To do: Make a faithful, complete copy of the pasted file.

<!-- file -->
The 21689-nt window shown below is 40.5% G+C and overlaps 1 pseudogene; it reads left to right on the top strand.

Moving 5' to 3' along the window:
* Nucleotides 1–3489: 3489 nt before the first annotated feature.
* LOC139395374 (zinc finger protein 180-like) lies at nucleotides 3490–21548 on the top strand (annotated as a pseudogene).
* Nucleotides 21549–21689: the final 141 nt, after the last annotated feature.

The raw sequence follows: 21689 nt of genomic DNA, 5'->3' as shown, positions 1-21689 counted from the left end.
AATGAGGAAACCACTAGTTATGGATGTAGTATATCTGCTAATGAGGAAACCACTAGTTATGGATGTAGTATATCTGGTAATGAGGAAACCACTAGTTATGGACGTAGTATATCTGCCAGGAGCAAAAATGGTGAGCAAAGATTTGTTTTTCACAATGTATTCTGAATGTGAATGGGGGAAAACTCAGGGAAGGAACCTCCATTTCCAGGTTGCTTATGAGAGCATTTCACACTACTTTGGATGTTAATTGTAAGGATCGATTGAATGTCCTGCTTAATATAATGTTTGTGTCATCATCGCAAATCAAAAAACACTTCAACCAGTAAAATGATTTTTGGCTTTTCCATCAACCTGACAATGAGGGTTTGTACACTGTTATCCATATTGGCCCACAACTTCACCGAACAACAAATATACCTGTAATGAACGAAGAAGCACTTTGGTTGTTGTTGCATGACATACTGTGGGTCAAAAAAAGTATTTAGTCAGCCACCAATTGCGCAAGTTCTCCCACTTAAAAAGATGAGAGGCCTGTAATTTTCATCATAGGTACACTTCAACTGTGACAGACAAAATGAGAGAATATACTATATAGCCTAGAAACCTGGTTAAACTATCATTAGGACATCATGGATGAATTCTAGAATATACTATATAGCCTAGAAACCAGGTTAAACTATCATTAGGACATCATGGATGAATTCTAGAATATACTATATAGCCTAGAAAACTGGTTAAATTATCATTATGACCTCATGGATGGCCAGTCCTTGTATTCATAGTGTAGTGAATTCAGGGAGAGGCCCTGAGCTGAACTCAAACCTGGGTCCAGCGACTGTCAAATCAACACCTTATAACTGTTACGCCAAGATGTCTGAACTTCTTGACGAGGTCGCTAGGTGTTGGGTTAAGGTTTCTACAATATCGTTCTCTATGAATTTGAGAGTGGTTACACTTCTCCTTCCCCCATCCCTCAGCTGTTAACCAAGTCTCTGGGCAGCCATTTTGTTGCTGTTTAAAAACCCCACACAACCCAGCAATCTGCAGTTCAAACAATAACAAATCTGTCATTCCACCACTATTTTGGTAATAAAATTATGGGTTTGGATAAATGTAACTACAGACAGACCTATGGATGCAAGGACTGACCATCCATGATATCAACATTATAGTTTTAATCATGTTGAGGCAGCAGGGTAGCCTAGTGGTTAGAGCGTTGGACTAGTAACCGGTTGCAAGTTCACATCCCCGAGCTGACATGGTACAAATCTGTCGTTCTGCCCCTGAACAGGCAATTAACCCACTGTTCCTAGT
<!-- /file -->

The 21689-nt window shown below is 40.5% G+C and overlaps 1 pseudogene; it reads left to right on the top strand.

Moving 5' to 3' along the window:
* Nucleotides 1–3489: 3489 nt before the first annotated feature.
* LOC139395374 (zinc finger protein 180-like) lies at nucleotides 3490–21548 on the top strand (annotated as a pseudogene).
* Nucleotides 21549–21689: the final 141 nt, after the last annotated feature.

The raw sequence follows: 21689 nt of genomic DNA, 5'->3' as shown, positions 1-21689 counted from the left end.
AATGAGGAAACCACTAGTTATGGATGTAGTATATCTGCTAATGAGGAAACCACTAGTTATGGATGTAGTATATCTGGTAATGAGGAAACCACTAGTTATGGACGTAGTATATCTGCCAGGAGCAAAAATGGTGAGCAAAGATTTGTTTTTCACAATGTATTCTGAATGTGAATGGGGGAAAACTCAGGGAAGGAACCTCCATTTCCAGGTTGCTTATGAGAGCATTTCACACTACTTTGGATGTTAATTGTAAGGATCGATTGAATGTCCTGCTTAATATAATGTTTGTGTCATCATCGCAAATCAAAAAACACTTCAACCAGTAAAATGATTTTTGGCTTTTCCATCAACCTGACAATGAGGGTTTGTACACTGTTATCCATATTGGCCCACAACTTCACCGAACAACAAATATACCTGTAATGAACGAAGAAGCACTTTGGTTGTTGTTGCATGACATACTGTGGGTCAAAAAAAGTATTTAGTCAGCCACCAATTGCGCAAGTTCTCCCACTTAAAAAGATGAGAGGCCTGTAATTTTCATCATAGGTACACTTCAACTGTGACAGACAAAATGAGAGAATATACTATATAGCCTAGAAACCTGGTTAAACTATCATTAGGACATCATGGATGAATTCTAGAATATACTATATAGCCTAGAAACCAGGTTAAACTATCATTAGGACATCATGGATGAATTCTAGAATATACTATATAGCCTAGAAAACTGGTTAAATTATCATTATGACCTCATGGATGGCCAGTCCTTGTATTCATAGTGTAGTGAATTCAGGGAGAGGCCCTGAGCTGAACTCAAACCTGGGTCCAGCGACTGTCAAATCAACACCTTATAACTGTTACGCCAAGATGTCTGAACTTCTTGACGAGGTCGCTAGGTGTTGGGTTAAGGTTTCTACAATATCGTTCTCTATGAATTTGAGAGTGGTTACACTTCTCCTTCCCCCATCCCTCAGCTGTTAACCAAGTCTCTGGGCAGCCATTTTGTTGCTGTTTAAAAACCCCACACAACCCAGCAATCTGCAGTTCAAACAATAACAAATCTGTCATTCCACCACTATTTTGGTAATAAAATTATGGGTTTGGATAAATGTAACTACAGACAGACCTATGGATGCAAGGACTGACCATCCATGATATCAACATTATAGTTTTAATCATGTTGAGGCAGCAGGGTAGCCTAGTGGTTAGAGCGTTGGACTAGTAACCGGTTGCAAGTTCACATCCCCGAGCTGACATGGTACAAATCTGTCGTTCTGCCCCTGAACAGGCAATTAACCCACTGTTCCTAGT